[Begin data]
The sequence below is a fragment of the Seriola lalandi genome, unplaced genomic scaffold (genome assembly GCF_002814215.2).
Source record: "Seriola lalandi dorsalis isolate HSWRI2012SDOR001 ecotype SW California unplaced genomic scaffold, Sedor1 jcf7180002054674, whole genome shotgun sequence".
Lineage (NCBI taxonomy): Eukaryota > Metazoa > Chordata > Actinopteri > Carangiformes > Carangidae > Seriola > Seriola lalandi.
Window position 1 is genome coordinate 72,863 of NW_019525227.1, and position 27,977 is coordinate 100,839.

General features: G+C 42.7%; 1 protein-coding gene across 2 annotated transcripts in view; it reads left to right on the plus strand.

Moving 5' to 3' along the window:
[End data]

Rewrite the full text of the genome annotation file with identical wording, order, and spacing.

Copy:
The sequence below is a fragment of the Seriola lalandi genome, unplaced genomic scaffold (genome assembly GCF_002814215.2).
Source record: "Seriola lalandi dorsalis isolate HSWRI2012SDOR001 ecotype SW California unplaced genomic scaffold, Sedor1 jcf7180002054674, whole genome shotgun sequence".
Lineage (NCBI taxonomy): Eukaryota > Metazoa > Chordata > Actinopteri > Carangiformes > Carangidae > Seriola > Seriola lalandi.
Window position 1 is genome coordinate 72,863 of NW_019525227.1, and position 27,977 is coordinate 100,839.

General features: G+C 42.7%; 1 protein-coding gene across 2 annotated transcripts in view; it reads left to right on the plus strand.

Moving 5' to 3' along the window: